Image credit: David Sandwell, Scripps Institution of Oceanography, UC San Diego
By Loren Grush
While many detailed maps exist of Earth’s continents, what lies beneath our planet’s waters has remained somewhat of a mystery. So far, only 10 percent of the seafloor has been mapped at high resolution, leaving researchers pretty eager to know what’s going on in that other 90 percent.
Well now, researchers at Scripps Institution of Oceanography at UC San Diego are painting in the rest of the picture. Harnessing never-before-used satellite altimeter data from the European Space Agency’s (ESA) CryoSat-2 and NASA’s Jason-1, the scientists have created stunning maps of Earth’s entire seafloor, bringing to light mountains and ridges that have never before been charted. The maps give the researchers a new understanding of deep ocean plate tectonics and little-studied ocean basins.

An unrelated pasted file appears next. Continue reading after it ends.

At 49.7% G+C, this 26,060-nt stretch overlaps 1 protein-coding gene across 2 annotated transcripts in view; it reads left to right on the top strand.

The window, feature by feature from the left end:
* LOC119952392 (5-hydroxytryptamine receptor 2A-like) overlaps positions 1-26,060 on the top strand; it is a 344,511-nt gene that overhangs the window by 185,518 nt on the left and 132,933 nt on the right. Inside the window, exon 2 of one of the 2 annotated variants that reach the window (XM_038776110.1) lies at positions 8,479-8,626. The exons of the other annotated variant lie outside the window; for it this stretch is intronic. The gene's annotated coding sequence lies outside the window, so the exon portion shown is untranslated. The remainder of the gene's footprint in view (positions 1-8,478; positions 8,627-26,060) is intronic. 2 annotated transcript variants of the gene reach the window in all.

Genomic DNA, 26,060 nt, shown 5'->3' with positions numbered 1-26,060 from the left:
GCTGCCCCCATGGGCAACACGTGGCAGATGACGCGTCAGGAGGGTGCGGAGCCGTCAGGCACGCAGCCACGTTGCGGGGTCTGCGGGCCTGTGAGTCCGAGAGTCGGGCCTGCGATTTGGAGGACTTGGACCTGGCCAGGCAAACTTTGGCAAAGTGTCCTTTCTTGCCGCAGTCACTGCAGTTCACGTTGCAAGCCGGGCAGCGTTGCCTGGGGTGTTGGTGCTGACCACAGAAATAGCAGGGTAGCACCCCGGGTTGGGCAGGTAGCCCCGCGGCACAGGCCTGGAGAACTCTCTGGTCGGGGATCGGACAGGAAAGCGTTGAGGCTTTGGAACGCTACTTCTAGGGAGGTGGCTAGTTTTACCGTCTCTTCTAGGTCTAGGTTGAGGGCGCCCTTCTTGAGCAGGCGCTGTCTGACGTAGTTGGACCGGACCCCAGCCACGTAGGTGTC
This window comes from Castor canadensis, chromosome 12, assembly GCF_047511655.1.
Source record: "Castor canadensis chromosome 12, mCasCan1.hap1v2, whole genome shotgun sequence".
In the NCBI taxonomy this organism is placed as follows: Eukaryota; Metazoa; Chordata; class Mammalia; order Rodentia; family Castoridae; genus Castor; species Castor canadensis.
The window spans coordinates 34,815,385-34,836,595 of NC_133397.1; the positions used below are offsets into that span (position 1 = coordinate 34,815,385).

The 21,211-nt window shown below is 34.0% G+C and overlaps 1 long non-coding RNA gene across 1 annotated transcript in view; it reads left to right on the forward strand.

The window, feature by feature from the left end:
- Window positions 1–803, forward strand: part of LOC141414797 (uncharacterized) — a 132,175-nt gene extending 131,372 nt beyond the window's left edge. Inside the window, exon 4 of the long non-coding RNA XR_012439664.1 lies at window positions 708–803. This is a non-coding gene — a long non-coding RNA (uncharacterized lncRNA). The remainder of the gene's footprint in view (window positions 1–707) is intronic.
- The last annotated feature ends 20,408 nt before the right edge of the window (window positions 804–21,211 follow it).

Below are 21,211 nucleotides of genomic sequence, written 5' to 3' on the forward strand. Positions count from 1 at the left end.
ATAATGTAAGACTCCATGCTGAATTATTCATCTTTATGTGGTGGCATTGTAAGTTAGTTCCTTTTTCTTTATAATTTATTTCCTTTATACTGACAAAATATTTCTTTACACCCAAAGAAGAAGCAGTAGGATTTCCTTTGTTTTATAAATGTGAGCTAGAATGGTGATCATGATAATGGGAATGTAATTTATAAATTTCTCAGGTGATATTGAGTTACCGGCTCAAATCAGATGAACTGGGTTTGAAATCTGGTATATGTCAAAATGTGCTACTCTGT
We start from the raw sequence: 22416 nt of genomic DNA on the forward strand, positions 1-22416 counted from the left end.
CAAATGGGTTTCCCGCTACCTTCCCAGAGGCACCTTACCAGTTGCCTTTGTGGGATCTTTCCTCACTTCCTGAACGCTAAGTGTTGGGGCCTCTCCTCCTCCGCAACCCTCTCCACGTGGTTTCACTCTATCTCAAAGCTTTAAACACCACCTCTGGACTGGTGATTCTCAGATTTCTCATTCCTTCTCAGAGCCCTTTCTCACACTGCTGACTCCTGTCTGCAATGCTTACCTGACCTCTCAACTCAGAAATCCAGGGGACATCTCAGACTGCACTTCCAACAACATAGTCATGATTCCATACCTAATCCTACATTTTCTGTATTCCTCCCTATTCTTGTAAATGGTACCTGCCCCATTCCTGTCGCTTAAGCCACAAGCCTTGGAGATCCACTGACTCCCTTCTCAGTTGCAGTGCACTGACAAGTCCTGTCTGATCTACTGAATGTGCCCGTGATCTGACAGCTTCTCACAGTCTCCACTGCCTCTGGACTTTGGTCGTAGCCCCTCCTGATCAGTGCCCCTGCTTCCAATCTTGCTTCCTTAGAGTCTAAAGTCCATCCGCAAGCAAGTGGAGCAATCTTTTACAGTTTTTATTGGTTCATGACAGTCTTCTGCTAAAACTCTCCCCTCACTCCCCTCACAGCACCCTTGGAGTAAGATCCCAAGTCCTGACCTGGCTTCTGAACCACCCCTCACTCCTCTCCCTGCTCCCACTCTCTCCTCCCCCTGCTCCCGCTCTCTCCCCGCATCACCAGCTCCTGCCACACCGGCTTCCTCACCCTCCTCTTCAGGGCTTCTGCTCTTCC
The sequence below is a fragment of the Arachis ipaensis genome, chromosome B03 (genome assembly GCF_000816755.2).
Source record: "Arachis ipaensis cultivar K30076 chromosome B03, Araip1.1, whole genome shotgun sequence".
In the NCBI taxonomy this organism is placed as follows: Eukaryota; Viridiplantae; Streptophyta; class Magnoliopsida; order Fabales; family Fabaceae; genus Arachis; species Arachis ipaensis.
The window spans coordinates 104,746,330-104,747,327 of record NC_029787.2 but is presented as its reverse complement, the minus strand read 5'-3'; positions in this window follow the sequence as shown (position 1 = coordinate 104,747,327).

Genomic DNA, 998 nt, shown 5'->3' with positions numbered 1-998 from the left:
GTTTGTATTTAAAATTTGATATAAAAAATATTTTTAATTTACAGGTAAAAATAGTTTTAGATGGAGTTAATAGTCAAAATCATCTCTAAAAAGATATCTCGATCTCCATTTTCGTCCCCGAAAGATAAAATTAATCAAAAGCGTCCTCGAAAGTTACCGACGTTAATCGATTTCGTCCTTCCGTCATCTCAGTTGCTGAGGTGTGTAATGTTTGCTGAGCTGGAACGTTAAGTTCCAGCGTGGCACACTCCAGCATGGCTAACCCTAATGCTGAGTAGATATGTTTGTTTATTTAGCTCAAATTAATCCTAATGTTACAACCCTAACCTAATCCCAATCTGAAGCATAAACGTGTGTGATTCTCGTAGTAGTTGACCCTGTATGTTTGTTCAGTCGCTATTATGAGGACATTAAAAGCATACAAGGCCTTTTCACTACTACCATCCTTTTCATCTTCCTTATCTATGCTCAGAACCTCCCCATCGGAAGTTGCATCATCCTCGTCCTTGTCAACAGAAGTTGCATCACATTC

The vibrant images of these underwater landscapes were crafted by measuring gravity at various parts of the ocean. According to lead researcher David Sandwell, both the satellites are tasked with capturing the Earth’s gravity field over the oceans.
“The satellites orbit the earth and sends out thousands of radar pulses a second,” Sandwell, a geophysics professor at Scripps. tells Popular Science. “So we use that data to generate a topography of the ocean’s surface.” That topography highlights subtle variations and bumps in the oceans’ waters, telling a lot about the surface underneath. For example, if the ocean is slightly raised at one point, it serves as an indication of a larger object below.
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